“The local engagement has been great, but this is very much a one-off,” he says. However, he does see scope for it to act as a catalyst to regenerate Dunoon itself, and even inspire similar refurbishments further afield in say, Largs, Stranraer or Portobello, helping create a sense of community and “momentum for change”. About one in ten shops across Scotland is lying empty, according to the Scottish Retail Consortium.
McAslan also sees the Burgh Hall as having brought out people’s better natures, requiring locals to remain engaged. “To keep that kind of mobilising and retaining interest is very hard and I’ve found it really enriching that people have hung in there and share the delight of seeing the project open and in use.”
As for what led McAslan into architecture, there was “nothing else I could really possibly do”, and he had initially been interested in geography due to an inspiring teacher at school.
But he switched to architecture, studying at the University of Edinburgh, obtaining an MA in 1977 and diploma the following year where he obtained the year prize.
Then, he trained in Boston with Cambridge Seven Associates, and says his time in the US provided a “phenomenal immersion” in American architecture, including the work of Frank Lloyd Wright.
He joined Richard Rogers and Partners in 1980, co-founding Troughton McAslan in 1984. Now more than 20 years into JMP, one of its most high-profile projects has been its transformation of King’s Cross, modernising Cubitt’s original 19th century station. It opened to the public in March 2012 before the Olympics in London that year, now accommodates up to 150,000 passengers a day and has seemingly picked up nearly as many awards.
McAslan harks back to when the area was derelict and perceived as seedy. But it has now become a “magnet for activity”, he states, crediting the arrival of renowned art college Central Saint Martins as helping breathe new life into the area. “You walk through King’s Cross now – it’s absolutely fantastic.”
JMP has also submitted, with Lendlease and Arup, the £150m Belfast Transport Hub for planning and the practice is shortlisted for the UK Holocaust Memorial in London.
Additionally, its global work includes Kericho Cathedral in Kenya, The British School in Brazil and the Royal British Columbia Museum in Canada. It has also carried out work in Qatar, on the likes of the Park Hyatt Hotel and Msheireb Museums, and the architectural firm has an office in the country’s capital Doha as well as London and Edinburgh.
In the latter city, the practice is working with National Galleries of Scotland on a £75m National Collections Facility in Granton, aiming for everyone “to explore, discover, and engage with the national collection”. McAslan says: “It’s the museum of the future, I think, to get collections to be accessible and to engage audiences that might otherwise not be engaged.”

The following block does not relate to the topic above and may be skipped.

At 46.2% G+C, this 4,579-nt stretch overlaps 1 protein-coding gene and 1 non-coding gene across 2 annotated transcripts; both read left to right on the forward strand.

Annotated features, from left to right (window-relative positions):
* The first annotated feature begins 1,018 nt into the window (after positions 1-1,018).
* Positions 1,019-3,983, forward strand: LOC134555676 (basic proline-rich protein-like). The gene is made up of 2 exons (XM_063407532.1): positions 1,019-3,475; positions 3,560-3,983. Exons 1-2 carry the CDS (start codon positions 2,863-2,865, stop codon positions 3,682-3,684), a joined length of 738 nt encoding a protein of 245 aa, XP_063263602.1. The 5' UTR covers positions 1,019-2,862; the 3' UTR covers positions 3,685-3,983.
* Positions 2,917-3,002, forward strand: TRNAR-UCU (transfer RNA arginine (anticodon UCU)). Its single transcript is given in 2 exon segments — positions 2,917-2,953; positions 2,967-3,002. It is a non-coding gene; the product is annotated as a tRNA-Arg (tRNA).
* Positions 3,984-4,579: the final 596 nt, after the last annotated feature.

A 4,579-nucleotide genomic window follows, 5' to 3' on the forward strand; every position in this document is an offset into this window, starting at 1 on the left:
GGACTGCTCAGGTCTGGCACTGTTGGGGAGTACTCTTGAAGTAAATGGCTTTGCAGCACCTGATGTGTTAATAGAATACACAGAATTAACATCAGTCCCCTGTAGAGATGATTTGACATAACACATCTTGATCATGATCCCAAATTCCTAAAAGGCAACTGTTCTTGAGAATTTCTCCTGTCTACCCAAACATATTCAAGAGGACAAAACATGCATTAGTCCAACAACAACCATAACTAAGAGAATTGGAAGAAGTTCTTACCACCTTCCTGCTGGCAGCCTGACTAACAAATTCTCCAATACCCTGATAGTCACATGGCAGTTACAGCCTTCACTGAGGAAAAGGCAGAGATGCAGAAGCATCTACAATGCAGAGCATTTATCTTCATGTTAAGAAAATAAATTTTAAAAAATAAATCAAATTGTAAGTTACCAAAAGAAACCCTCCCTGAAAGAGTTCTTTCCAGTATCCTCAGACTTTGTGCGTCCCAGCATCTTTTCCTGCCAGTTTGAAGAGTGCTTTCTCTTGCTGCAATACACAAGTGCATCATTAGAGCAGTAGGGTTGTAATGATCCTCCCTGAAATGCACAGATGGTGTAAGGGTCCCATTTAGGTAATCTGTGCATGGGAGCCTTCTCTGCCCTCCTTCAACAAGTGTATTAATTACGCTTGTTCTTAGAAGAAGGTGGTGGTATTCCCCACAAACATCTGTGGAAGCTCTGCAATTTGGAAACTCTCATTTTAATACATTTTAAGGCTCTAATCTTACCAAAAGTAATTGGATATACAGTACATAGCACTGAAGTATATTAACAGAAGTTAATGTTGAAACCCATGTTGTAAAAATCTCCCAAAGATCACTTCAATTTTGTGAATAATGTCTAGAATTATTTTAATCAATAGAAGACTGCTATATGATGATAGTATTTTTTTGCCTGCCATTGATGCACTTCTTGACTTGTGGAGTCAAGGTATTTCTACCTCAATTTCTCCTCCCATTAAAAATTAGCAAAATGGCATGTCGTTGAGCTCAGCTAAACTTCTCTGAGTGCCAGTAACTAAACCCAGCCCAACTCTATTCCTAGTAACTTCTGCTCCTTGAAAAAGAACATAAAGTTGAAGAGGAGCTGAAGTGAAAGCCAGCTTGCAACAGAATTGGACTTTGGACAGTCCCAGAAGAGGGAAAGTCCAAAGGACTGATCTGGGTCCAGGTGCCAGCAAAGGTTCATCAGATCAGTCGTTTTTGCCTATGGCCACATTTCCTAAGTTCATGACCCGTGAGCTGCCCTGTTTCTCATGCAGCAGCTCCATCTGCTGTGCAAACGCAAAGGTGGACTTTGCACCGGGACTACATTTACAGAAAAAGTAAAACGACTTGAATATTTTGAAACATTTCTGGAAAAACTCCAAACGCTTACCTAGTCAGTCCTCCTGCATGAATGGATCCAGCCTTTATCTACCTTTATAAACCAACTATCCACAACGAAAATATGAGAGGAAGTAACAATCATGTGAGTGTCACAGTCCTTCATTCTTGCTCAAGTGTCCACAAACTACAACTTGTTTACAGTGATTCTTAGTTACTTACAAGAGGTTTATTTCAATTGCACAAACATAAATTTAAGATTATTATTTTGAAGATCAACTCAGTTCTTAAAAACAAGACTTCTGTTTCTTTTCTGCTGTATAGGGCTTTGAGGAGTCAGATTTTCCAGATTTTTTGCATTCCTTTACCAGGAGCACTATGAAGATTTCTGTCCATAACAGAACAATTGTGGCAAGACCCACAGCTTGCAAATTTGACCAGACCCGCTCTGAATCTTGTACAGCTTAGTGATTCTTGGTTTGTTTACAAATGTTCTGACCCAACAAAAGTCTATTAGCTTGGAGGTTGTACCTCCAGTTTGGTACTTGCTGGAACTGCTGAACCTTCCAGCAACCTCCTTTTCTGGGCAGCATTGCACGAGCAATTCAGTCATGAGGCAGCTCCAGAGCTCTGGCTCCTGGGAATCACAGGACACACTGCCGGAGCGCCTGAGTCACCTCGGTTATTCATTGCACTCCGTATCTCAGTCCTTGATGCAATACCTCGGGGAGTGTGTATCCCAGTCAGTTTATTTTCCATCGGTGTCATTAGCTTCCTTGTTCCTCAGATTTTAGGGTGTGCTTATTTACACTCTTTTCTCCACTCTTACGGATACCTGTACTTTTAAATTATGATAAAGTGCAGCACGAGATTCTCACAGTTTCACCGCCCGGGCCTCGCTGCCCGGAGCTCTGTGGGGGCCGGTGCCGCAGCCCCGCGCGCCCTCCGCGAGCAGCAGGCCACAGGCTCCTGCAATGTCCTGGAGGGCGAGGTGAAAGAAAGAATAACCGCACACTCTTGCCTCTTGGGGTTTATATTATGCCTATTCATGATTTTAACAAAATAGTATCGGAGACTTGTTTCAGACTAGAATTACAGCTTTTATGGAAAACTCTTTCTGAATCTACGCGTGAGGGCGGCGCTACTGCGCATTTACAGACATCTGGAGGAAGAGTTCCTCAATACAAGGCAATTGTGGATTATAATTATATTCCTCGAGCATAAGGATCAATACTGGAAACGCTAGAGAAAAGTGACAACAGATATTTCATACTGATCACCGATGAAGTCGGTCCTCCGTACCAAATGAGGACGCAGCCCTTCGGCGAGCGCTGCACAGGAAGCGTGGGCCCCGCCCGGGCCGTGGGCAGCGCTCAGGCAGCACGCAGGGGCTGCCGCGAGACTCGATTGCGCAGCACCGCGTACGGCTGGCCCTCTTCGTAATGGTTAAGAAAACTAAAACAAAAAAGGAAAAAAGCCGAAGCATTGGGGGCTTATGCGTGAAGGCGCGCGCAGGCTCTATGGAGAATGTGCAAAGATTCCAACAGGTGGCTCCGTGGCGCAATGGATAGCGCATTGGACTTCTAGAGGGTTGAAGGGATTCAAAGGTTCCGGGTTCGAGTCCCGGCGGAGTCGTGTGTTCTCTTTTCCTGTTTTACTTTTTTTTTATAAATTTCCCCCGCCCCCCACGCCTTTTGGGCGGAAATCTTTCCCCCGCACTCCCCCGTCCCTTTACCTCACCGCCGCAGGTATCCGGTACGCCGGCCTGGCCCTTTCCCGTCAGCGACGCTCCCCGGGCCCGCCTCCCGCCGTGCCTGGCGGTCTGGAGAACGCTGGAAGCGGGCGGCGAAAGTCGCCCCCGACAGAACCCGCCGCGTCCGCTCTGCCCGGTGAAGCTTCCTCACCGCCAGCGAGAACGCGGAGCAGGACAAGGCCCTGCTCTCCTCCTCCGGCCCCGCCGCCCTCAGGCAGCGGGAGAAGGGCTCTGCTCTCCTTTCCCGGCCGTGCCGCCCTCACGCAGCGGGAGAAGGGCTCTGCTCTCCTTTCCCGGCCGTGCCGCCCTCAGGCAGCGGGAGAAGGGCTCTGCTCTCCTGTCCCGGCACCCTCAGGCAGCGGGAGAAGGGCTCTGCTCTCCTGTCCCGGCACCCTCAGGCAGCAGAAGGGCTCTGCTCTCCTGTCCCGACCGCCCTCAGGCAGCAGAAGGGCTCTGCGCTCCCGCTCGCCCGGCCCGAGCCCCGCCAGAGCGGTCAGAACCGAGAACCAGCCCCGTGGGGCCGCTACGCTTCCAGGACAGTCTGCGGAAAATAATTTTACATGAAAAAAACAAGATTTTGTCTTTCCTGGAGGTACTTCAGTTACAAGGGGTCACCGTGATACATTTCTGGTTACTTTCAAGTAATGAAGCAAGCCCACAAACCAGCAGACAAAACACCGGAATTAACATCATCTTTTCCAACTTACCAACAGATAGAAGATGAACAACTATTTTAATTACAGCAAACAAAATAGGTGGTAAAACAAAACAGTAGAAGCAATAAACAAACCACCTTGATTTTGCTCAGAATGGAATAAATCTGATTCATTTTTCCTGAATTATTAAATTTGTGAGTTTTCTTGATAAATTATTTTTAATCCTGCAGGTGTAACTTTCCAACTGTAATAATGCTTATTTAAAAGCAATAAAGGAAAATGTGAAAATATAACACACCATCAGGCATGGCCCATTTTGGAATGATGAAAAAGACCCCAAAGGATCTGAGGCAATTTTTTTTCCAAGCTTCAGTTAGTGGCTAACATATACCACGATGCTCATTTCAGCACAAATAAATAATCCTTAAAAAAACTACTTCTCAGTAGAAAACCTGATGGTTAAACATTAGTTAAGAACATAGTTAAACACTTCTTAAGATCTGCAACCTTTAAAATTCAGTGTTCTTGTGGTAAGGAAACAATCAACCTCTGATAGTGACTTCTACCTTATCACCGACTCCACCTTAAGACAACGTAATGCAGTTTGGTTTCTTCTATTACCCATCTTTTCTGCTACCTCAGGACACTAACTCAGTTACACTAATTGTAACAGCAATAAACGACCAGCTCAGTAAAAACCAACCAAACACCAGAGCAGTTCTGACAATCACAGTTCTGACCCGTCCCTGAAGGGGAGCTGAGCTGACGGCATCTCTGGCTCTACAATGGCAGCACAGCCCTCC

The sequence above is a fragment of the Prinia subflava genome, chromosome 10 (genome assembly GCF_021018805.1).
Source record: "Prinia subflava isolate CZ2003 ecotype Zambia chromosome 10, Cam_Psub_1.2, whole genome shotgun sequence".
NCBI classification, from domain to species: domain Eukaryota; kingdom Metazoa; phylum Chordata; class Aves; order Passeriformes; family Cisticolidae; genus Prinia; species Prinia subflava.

This idea also applies to his JMP’s work on the Burrell Collection, in a bid to help reverse the decline in visitor numbers and broaden “a sense of cultural ownership”.
He adds: “When it opens in 2020 it will hopefully have achieved that. Our job is effectively is not just to repair the building… but to try and find a way of re-energising the interior of the building and get it more in use.”
However, some have voiced concerns over the plans to transform the Burrell, with architecture critic Robin Ward recently saying that some planned aspects are not staying true to the “original architectural intent”.
But McAslan, speaking before Ward’s comments and said to have “expressed some flexibility” over the plans, deems the Burrell “one of the world’s great collections… the project is incredibly important to bring back. Making art accessible for all is what we try to do in this practice.”
The aim overall now is to continue to try to squeeze the maximum possible value out of opportunities, although he admits that the ongoing skills shortage in the building sector is “a real worry, no question about it”, with continued uncertainty as the post-Brexit landscape becomes clearer.
In summary, McAslan says: “Other people are better at other things, but our main focus is on big public, civic, cultural, educational projects.”
This strategy looks set to keep his hands full for a good while. “I have a very low boredom threshold so I have to be doing stuff – and often too many different things at one time.”